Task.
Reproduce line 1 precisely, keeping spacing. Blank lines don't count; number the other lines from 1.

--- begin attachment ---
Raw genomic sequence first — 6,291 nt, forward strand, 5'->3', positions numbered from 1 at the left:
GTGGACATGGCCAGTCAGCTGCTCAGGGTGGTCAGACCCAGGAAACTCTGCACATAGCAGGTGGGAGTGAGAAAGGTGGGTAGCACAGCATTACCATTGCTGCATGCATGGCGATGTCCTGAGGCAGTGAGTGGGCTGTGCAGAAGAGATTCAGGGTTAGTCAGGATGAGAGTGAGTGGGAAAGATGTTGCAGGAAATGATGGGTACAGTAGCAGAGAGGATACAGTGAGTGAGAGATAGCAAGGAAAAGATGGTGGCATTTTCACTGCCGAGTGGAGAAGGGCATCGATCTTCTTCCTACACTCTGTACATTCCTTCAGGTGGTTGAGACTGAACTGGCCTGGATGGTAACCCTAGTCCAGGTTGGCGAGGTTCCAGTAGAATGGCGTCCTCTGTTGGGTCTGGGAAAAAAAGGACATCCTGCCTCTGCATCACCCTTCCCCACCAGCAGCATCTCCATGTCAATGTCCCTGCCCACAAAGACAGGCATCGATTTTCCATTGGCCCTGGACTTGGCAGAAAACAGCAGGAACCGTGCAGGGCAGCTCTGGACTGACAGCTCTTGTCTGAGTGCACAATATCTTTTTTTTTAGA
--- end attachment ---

Raw genomic sequence first — 6,291 nt, forward strand, 5'->3', positions numbered from 1 at the left: